Feds: U.S. executives hid fraud at Chinese hog firm
Top American executives concealed massive fraud at a U.S.-Chinese hog operation that’s now bankrupt, according to federal financial regulators.
The company, AgFeed Industries, previously blamed “accounting improprieties” on its managers and accountants in China.
However, two Americans running the hog-and-feed producer — former board member Ivan Gothner and former chief financial officer Edward Pazdro — knew about the fraud but failed to disclose it, the U.S. Securities and Exchange Commission alleges in court documents.
AgFeed Industries, which is now being sold off in pieces in bankruptcy proceedings, was a rising star in international hog production several years ago.
The China-based company raised money by selling shares to the public in the U.S. and eventually merged with a large U.S. hog farming company.
However, the company’s finances began declining in 2010, which soon led to litigation accusing the company of misleading investors.
The shareholder lawsuits alleged that AgFeed had minimized the amount of unrecoverable bad debt owed to the company.
The fraud was actually much more far-reaching, according to the SEC’s recently filed complaint.
For years, AgFeed’s executives in China reported revenues roughly twice as high as they were in reality, the complaint said.
Chinese executives inflated the earnings through “fake invoices for the sale of feed, the sale of fake hogs (and) inflating the weights of hogs sold,” the complaint said.
In all, the company overstated its revenues by nearly $240 million between 2008 and 2011, the SEC said.
Pumping up the financial results allowed AgFeed to boost its stock price, but it also created a problem — the company had to pay taxes on fat profits that it didn’t actually generate, the complaint said.
By 2010, some Chinese executives concluded “there is too much falsification” and tried to reconcile AgFeed’s fake and actual accounts, according to SEC.
This “digestion” process was accomplished in part by claiming that the company had lost large numbers of hogs to flooding and disease, when the animals had never really existed, the SEC said.
These deaths caught the attention of U.S. executives, who found the huge financial losses “absurd” given the relatively small size of certain Chinese farms, the complaint said.
These questions led Pazdro, the CFO, and Gothner, chair of the board’s audit committee, too look more deeply into the situation, according to SEC.
The two men were “directly involved” with AgFeed’s merger with the U.S. hog operation and “had strong financial incentives to ensure that the company’s transformation succeeded,” the complaint said.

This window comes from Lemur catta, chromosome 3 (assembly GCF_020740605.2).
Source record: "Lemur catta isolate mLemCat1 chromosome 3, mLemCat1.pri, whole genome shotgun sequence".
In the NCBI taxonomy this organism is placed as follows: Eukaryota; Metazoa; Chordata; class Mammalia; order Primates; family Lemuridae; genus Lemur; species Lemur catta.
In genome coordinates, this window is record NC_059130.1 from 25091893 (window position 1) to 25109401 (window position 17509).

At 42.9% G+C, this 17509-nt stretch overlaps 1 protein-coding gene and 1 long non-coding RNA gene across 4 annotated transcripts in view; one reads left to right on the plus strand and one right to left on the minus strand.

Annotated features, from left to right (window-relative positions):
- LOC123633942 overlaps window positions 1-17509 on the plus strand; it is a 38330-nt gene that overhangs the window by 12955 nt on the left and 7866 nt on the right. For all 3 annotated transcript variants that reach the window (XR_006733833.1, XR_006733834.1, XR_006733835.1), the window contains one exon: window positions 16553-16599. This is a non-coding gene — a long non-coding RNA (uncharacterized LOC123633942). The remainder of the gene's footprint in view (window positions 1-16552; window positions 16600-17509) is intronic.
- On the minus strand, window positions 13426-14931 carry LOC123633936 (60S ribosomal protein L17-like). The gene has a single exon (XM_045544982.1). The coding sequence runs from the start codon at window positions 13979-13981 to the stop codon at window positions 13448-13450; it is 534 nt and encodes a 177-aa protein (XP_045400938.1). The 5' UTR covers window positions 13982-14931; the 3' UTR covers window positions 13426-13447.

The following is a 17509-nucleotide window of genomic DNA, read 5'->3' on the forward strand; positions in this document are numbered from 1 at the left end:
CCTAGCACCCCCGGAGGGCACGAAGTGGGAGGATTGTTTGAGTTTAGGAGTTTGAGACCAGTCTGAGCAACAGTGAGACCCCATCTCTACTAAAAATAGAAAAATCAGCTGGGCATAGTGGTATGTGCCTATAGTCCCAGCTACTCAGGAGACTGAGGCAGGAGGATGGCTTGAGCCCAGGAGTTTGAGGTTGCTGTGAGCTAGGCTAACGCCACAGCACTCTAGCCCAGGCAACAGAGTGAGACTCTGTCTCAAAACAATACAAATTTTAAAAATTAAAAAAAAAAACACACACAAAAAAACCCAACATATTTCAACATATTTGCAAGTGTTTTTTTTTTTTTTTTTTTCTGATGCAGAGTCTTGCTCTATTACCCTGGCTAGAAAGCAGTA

The SEC complaint claims that Pazdro obtained a USB device with evidence of fraud in May 2012 and that the company’s attorney in China sent a comprehensive “fraud memo” to him and Gothner the following month.
The two executives received other corroborating reports of fraud, but didn’t disclose the problem to outside auditors, the agency said.
Despite their knowledge of the problem, Pazdro and Gothner signed off on a quarterly financial report that relied on the fake revenue data, the complaint said.
Gother also helped deliver a “materially misleading” presentation to investors that projected sales of $150 million in 2011 and $300 million in 2012 based on the fake data, the SEC said.
The agency said it wasn’t until September 2011 that AgFeed acknowledged launching an investigation and December 2011 that it announced “accounting improprieties” by managers in China.
The SEC has asked a federal judge to bar Gothner, Pazdro and the Chinese executives from serving as executives or directors of any public company.
The agency also wants them ordered to “disgorge any and all ill-gotten gains” from the improper conduct, plus civil penalties.
Capital Press was unable to reach Gothner, Pazdro or an attorney who represents the company in the shareholder litigation.
John Stadler, formerly interim CEO of AgFeed, signed a settlement with SEC under which he is prohibited from serving as a corporate officer or director and must pay a $100,000 penalty.
Clayton Marshall, who served as CFO after Pazdro, agreed to cooperate with SEC’s investigation and the lawsuit against AgFeed and several executives.
He will be suspended from working as an accountant for publicly traded firms for at least five years.
The SEC alleged that Marshall and Stadler violated financial rules by failing to disclose their knowledge of the fraud.